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State Board of Education agrees to terminate Torchlight Academy’s charter

After an exhaustive, months-long investigation into management failures at Torchlight Academy, the State Board of Education (SBE) on Thursday voted to terminate its charter agreement with the troubled Raleigh charter school.

The decision could leave the parents and guardians of 600 students in grades K-8 scrambling to find new schools in the fall. Many of Torchlight’s students live in Wake and surrounding counties.

Torchlight’s board of directors can appeal the state board’s decision. It was unclear Thursday whether the school’s board plans to do so.  Stephon Bowens, the board’s attorney, did not return Policy Watch’s phone call before this story was published.

SBE member Amy White said the decision to close the school was a difficult one.

“A thorough investigation from multiple investigators within the [state] Department of Public Instruction, presented information to the CSAB  and this board, and the recommendation will be that we terminate the charter agreement between us and the Northeast Raleigh Academy doing business as Torchlight Academy,” said White, chair of the state board’s Education Innovation and Charter Schools Committee.

Don McQueen

Raleigh businessman Don McQueen operates the for-profit education management organization (EMO) — Torchlight Academy School, LLC — that manages Torchlight Academy. In January, the state board terminated its charter agreement with Three Rivers Academy, a Bertie County charter school also managed by McQueen. The state board cited  academic, fiscal and operational shortcomings. The Three Rivers’ board of directors has appealed the ruling.

White read the list of violations found during the state Department of Public Instruction’s investigation. The violations led the Charter School Advisory Board (CSAB) to recommend terminating Torchlight’s charter.

The violations include:

  • Violations of laws and regulations, including special education laws and federal conflict of interest and self-dealing regulations.
  • Violation of the charter agreement, including failure to produce requested documents, failure to provide adequate oversight and management of the school.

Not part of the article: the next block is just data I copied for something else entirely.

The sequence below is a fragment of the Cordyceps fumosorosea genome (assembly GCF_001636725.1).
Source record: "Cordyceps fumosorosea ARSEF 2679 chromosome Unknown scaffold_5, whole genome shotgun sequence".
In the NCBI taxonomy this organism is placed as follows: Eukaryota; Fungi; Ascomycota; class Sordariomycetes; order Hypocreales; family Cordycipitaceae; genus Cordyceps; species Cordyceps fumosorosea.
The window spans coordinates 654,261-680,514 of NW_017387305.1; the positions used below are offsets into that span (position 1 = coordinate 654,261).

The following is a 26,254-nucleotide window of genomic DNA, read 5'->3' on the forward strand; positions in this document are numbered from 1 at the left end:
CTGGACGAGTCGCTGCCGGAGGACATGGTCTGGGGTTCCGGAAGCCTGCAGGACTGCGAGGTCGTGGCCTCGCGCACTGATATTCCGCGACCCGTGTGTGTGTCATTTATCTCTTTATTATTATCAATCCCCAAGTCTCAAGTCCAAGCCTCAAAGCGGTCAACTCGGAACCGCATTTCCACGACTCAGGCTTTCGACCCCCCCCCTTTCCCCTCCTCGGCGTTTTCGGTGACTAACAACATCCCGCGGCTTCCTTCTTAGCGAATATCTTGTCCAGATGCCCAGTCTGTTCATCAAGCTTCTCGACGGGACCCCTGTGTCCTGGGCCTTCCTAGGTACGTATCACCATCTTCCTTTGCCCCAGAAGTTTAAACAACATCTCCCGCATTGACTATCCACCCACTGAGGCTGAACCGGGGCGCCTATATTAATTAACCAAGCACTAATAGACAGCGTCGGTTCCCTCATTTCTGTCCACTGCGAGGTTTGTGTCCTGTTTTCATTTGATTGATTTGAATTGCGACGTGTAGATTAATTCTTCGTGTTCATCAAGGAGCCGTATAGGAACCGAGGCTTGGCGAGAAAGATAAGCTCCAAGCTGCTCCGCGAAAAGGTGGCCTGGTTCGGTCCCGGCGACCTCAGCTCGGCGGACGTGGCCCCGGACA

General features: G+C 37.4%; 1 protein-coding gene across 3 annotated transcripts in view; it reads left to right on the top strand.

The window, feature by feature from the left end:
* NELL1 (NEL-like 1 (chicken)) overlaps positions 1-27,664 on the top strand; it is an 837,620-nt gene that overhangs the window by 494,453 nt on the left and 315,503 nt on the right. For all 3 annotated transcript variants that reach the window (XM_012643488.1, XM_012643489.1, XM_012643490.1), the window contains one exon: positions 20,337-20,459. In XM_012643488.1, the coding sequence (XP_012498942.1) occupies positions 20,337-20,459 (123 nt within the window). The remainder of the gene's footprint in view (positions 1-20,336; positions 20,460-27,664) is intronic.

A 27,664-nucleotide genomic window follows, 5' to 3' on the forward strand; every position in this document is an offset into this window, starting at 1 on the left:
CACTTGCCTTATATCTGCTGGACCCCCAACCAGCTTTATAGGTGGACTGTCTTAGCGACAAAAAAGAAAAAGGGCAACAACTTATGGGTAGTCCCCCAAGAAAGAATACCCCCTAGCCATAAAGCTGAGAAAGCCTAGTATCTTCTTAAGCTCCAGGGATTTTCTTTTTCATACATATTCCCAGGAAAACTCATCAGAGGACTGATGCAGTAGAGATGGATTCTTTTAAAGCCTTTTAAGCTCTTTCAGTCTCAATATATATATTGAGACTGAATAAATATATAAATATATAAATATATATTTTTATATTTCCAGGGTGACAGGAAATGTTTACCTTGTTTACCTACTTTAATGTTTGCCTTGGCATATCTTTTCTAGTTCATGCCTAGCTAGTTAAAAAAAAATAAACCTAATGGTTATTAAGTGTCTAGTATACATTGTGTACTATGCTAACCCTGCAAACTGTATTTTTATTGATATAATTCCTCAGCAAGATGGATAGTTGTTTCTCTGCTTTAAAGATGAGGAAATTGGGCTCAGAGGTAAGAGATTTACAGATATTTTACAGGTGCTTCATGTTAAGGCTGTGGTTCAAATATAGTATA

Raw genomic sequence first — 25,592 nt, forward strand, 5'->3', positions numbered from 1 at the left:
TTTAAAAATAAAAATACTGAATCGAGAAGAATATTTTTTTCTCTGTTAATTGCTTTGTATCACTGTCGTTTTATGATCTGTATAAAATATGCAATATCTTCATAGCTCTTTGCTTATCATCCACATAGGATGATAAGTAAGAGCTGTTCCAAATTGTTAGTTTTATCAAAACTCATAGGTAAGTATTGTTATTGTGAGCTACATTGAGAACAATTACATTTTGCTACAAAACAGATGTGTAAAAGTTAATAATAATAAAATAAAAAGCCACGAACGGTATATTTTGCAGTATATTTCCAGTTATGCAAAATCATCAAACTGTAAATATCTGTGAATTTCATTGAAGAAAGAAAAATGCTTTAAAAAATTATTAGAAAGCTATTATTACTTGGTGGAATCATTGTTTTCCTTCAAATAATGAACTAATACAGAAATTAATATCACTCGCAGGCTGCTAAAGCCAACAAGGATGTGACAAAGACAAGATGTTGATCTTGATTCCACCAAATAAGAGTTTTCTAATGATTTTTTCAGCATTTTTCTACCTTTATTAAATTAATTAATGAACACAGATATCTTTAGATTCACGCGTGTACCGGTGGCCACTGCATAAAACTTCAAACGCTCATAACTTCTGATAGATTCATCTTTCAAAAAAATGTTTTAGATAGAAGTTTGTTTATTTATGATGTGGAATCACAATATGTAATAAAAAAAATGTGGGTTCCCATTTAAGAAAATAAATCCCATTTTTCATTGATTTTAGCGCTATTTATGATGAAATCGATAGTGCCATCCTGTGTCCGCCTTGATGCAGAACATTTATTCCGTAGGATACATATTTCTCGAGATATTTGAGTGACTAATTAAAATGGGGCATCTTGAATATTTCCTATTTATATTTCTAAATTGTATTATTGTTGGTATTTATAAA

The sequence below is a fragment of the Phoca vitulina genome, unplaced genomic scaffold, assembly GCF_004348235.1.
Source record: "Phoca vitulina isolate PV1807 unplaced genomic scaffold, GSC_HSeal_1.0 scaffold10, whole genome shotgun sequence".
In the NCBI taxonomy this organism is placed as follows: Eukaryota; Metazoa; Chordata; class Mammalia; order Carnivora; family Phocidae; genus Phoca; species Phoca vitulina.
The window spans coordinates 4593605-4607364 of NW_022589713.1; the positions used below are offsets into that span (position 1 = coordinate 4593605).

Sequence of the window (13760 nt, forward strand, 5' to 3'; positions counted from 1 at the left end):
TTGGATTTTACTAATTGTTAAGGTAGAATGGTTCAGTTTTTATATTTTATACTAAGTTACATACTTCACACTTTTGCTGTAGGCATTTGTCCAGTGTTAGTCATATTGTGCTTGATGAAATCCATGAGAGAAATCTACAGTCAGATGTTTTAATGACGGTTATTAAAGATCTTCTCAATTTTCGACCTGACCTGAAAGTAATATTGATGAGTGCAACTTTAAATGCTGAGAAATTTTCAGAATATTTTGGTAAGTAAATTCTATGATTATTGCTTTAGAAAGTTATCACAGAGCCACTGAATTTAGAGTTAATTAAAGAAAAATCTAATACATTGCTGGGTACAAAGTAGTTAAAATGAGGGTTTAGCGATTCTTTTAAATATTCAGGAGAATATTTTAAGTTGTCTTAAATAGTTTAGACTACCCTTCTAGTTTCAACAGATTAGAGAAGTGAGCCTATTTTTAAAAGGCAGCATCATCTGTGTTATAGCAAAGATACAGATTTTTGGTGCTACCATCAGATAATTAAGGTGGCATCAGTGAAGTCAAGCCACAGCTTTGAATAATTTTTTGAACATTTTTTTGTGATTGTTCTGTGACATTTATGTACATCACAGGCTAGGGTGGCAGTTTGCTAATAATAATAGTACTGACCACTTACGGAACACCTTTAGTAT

• Failure to meet generally accepted standards of fiscal management, failure to provide the N.C. Department of Public Instruction with required documentation of expenditures of state and federal money and comply with other fiscal requirements.
  • Allowing the ongoing self-dealing and conflicts of interest by the EMO, Torchlight Academy Schools LLC.

As Policy Watch previously reported, claims that students’ Individualized Education Program (IEP) documents were altered in a student data management system monitored by the state triggered the investigation into McQueen’s management of Torchlight and Three Rivers. An IEP ensures students with disabilities receive specialized instruction and related services.

Torchlight’s Exceptional Children program was under the leadership of McQueen’s daughter, Shawntrice Andrews, when the violations occurred. Some charter board members contend Andrews was not qualified to hold the management-level position. Financial records show Don McQueen and Cynthia McQueen, his business partner and wife, signed the contract to hire Andrews at a salary of $65,000 a year. She reportedly remains employed by the school as a special education teacher. It is unclear whether the contract was approved by the school’s Board of Directors.

The school was placed on “probationary compliance status” on Feb. 4 because it had not submitted its financial audit for the past school year. The audit was due by the end of last October. The deadline was extended a month, and the school missed that deadline, too. The audit arrived electronically on Sunday, a day before the charter board made its recommendation to close Torchlight.

The audit found that McQueen used federal coronavirus relief money for numerous unallowable expenses.

The McQueens are employed by the school and own the management company, which is an obvious conflict of interest Torchlight board chairwoman Pamela Banks Lee has acknowledged. “The board will ask McQueen to step down as the executive director of Torchlight and put in place someone who will help us to rectify these compliance issues,” Lee told the state board last week.

Lee couldn’t tell the charter board how much Don or Cynthia McQueen are paid or whether contracts for the two even exist. Financial records show both make $100,000 annually. 

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State Board of Education agrees to terminate Torchlight Academy’s charter